No think tank does finances better than the wonks at the CATO Institute, and Florida Gov. Rick Scott earned their praise in the latest fiscal report the organization issued. Scott got an A for pursuing “reforms on both the spending and tax sides of the Florida budget.”
Comparing Scott’s grade with the grade given in the last year his predecessor Charlie Crist served, there’s a wide margin.
Crist got a D.
CATO lauded Scott’s approach to encouraging businesses, a policy that leads to job creation for Floridians. The think tank said Scott “vetoed hundreds of millions of dollars of unneeded spending.” CATO said Scott “wants Florida’s business climate to be the best in the country.”
Crist, in his final year as governor, drew criticism that came as a result of something the current Democrat who was once a Republican then became a Non-Party-Affiliate did—he “switched fiscal gears.” Crist signed more than $2 billion in tax increases into law, including “more than $1 billion in new fees for vehicle licenses, fishing licenses, and other items.”
“Then, exhibiting amnesia, Crist declared in his 2010 State of the State address: ‘My core principle is not to raise taxes.’”
CATO also noted the disastrous impact of Crist’s policy on insurance rates in the state, “causing an exodus of private insurers.” That resulted in a socialist concept for insurance—a government agency became the largest homeowners’ insurance concern in Florida. Such actions place taxpayers at risk of bailouts. Making it worse, Cato said, “Crist has repeatedly opposed bills that would improve the actuarial soundness of the state’s insurance system.”
CATO said Scott tackled “another anti-investment tax burden with his reductions to sales taxes on business purchases of machinery and equipment. Finally, Scott signed a property tax cut for water management districts.”
As debates raged in Washington over flood insurance hikes, Gov. Scott drummed down on Florida’s senators and representatives in the House to do something about rate hikes that had some homeowners seeing their insurance go from approximately $3,000 to $24,000 because of federal flood zone designations, with methods for determining the designations not transparent.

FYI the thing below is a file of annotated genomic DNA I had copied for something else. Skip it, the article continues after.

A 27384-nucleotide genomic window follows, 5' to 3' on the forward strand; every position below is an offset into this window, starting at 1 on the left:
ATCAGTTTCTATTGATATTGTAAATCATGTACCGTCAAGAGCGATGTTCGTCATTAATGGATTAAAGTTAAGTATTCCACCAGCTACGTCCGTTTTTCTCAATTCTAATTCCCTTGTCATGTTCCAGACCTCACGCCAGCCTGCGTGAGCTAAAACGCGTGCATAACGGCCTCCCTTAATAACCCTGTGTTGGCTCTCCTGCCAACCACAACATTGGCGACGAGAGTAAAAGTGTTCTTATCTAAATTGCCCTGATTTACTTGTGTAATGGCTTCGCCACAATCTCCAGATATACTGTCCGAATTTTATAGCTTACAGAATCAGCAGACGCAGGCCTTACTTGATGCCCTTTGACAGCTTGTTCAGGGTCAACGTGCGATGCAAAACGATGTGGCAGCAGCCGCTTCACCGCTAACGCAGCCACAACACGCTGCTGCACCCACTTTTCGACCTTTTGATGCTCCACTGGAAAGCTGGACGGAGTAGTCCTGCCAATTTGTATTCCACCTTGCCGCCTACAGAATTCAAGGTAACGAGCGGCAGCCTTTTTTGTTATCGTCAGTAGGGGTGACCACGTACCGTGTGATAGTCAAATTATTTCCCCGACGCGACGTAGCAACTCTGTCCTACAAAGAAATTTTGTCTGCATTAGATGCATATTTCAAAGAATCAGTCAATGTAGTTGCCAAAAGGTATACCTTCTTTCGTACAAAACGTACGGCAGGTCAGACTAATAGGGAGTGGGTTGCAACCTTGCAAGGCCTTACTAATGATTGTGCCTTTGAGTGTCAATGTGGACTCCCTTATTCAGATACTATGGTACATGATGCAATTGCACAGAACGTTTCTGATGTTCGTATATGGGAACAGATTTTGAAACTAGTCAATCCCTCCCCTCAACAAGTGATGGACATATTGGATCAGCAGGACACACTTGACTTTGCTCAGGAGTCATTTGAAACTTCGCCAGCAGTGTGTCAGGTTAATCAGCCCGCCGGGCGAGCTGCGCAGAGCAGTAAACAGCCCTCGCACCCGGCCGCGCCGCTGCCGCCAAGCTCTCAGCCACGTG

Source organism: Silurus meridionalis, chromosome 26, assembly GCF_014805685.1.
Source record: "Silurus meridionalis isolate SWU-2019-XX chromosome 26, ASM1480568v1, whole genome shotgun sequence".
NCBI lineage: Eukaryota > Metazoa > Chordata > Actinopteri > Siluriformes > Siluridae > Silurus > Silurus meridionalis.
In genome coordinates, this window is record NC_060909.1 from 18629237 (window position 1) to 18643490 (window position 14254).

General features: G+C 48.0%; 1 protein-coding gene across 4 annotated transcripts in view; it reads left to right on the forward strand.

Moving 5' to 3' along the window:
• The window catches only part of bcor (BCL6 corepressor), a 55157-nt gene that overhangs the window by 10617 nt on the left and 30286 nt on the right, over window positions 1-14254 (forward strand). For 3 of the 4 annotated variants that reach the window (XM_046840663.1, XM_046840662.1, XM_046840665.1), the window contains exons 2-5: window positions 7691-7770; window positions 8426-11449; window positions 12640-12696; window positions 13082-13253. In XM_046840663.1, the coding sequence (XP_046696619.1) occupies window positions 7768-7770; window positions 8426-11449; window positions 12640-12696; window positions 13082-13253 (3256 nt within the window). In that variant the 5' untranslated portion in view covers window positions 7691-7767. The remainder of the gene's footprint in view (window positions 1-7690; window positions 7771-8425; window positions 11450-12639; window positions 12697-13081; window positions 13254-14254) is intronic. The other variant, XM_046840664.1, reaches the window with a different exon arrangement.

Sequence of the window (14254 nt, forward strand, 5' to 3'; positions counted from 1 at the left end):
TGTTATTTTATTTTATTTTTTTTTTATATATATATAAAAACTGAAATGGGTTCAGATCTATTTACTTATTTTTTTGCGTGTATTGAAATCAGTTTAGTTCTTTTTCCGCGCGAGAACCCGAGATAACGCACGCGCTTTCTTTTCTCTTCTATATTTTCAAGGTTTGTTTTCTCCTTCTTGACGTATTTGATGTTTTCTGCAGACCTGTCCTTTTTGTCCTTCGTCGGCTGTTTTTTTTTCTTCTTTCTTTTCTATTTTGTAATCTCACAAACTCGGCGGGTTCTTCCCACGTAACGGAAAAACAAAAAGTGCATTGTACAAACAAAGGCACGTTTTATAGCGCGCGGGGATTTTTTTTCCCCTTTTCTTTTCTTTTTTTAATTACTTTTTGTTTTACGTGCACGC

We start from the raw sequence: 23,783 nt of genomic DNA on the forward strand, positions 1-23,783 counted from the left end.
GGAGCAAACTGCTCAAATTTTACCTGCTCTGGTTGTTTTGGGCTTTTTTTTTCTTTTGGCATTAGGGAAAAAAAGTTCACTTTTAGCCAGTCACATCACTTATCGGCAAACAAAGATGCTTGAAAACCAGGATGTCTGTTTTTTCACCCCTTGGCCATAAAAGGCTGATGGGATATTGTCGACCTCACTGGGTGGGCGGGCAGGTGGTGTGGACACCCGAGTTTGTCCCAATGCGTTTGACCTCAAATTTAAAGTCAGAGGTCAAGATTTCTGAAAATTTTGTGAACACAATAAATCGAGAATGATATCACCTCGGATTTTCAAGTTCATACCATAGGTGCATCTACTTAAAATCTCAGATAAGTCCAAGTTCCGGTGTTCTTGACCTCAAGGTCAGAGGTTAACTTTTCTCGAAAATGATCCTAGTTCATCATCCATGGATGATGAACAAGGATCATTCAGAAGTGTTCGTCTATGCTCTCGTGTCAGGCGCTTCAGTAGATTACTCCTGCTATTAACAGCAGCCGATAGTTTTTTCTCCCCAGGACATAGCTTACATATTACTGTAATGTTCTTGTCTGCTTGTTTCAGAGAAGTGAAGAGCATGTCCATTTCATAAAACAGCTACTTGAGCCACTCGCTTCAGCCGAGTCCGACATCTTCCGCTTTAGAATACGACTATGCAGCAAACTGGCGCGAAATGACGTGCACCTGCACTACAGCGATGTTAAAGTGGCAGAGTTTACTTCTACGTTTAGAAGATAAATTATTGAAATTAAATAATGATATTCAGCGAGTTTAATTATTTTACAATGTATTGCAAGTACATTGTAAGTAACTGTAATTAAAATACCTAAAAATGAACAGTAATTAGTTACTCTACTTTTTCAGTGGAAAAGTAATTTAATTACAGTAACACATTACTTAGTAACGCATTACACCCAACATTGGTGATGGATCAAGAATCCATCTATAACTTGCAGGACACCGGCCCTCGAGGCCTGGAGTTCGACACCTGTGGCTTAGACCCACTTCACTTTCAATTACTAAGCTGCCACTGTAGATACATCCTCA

After much back and forth with congressmen and even the president, Scott and other governors with similar concerns celebrated a victory after the House and Senate passed bills to address the problem. Two weather events, Sandy and Hurricane Katrina packed a wallop when it came to flood insurance costs.
As Scott noted, however, “Over the past 35 years, Florida families have paid into the NFIP (National Flood Insurance Program) over $16 billion, four times more than the amount they have received in claim reimbursements.” His claim was vetted by left of center fact checkers who deemed it true.
Had a solution not been found—had Scott not persisted in his efforts—the impact on real estate in coastal and other areas would have been devastating because if a home was sold, the premiums would skyrocket.
CATO leans libertarian, with a philosophy favoring a free market and individual liberty. The group has earned respect for objective analyses. For instance, in the same year Crist got the D from the group, Democrat governor Joe Manchin received an A.
Despite the fact there is a female Democrat vying for her party’s nomination, the party machine has all but anointed Crist. The former governor even has an Obama campaign guru heading up his team, and thus far, selective left of center media are now praising a governor they once often maligned.
Meanwhile, Scott goes about the business of governing, with private sector jobs growing and unemployment far below where it was when he inherited a messy legacy from Charlie Crist.
(Commentary by Kay B. Day/March 14, 2014)